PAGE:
Canutillo, TX

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Everything is better once the expanse of Texas is behind you. It's not a bad expense, but 800 miles of mile markers kill the pace of progress, no matter your rate of travel. 6 miles from New Mexico, and I feel carefree, momentarily aimless and that's only possible when you feel that doom and grief are neither close behind nor near ahead. In that fleeting state my mind is displaceable. I become an existential chameleon and I slip into the lives of others. As I walked to the dumpster in the RV park I wondered how many people call these parks home, casualties of the real estate fiasco and ensuing depression.  I watched a man leave the park in a large pick up truck, I imagined to work. I imagined that truck and his gooseneck trailer were all that remained of his attempt at an American dream. I imagined the relative freedom of having so little, of being rootless... I've been there and it can be wonderful… Literally, full of wonder... I imagined the limited space and limited capacity to carry meaningless things, purposeless things and I recall the freedom downsizing. The last time I traveled this stretch of highway all of my belongings fit into a 1973 VW Thing. And I imagined the man's expression, veiled behind the windshield glare, and the thoughts that informed it, and there the hue of my scales became his. How must he feel with only a failed attempt at an American dream behind him and an ever narrowing field of choices ahead. Nothing could more strongly underscore the smallness of everything: his trailer, the RV park, and the chances that these next few years would be the best ever.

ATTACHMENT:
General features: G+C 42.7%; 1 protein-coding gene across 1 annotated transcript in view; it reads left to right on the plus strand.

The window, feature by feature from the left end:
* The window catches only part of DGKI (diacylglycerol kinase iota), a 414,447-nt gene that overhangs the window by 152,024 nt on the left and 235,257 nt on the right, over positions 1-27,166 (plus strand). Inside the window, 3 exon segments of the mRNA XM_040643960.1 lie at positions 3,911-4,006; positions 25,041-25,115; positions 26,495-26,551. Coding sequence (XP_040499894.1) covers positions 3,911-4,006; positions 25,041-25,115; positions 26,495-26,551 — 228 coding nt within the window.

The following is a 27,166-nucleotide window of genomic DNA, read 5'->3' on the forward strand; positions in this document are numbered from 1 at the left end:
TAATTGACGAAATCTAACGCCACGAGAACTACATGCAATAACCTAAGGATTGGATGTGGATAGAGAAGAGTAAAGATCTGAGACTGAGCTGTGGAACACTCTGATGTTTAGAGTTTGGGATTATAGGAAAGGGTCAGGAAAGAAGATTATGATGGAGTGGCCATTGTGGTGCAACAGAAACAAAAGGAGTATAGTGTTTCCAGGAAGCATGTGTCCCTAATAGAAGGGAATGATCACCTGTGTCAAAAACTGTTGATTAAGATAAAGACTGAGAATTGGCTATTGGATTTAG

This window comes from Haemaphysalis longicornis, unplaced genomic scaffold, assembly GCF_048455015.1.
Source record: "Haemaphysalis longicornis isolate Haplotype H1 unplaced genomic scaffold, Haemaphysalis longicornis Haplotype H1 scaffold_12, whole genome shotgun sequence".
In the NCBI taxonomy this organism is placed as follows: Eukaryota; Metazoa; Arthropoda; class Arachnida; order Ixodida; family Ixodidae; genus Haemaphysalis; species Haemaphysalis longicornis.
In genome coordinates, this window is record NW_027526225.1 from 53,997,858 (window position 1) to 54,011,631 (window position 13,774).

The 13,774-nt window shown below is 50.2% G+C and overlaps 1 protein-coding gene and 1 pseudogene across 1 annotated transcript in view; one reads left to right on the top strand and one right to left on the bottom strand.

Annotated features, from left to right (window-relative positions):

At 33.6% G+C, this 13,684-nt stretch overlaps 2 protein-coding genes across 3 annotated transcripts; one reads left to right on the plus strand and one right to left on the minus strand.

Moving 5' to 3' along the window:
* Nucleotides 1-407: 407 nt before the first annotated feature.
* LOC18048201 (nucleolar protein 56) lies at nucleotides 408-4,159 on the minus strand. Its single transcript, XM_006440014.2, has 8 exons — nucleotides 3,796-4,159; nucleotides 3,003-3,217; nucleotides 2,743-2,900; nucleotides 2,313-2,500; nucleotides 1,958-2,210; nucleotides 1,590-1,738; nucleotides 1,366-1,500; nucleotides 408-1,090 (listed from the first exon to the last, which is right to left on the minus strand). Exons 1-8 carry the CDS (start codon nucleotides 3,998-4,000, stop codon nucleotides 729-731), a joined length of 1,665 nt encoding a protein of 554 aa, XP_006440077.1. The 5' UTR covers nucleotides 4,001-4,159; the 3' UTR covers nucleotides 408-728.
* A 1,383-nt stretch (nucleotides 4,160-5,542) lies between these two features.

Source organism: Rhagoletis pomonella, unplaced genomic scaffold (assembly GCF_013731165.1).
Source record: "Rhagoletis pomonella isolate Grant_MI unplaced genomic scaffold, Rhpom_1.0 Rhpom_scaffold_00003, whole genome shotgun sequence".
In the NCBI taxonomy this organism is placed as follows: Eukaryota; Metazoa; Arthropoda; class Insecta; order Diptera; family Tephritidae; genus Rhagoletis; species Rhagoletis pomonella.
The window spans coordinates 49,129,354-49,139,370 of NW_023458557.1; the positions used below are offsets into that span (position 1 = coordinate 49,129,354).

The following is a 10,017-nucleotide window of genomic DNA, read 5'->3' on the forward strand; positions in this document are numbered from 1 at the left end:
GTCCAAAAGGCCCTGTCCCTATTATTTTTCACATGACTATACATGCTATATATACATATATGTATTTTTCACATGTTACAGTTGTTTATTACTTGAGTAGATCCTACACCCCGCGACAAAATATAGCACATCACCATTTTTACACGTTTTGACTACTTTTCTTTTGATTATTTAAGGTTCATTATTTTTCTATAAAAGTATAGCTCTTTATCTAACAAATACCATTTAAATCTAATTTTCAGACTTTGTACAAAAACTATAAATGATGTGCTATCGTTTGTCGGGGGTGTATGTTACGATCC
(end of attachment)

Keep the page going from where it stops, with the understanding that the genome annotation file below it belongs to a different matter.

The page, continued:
We shared a wave and he drove away and I ambled off into the rest of my day.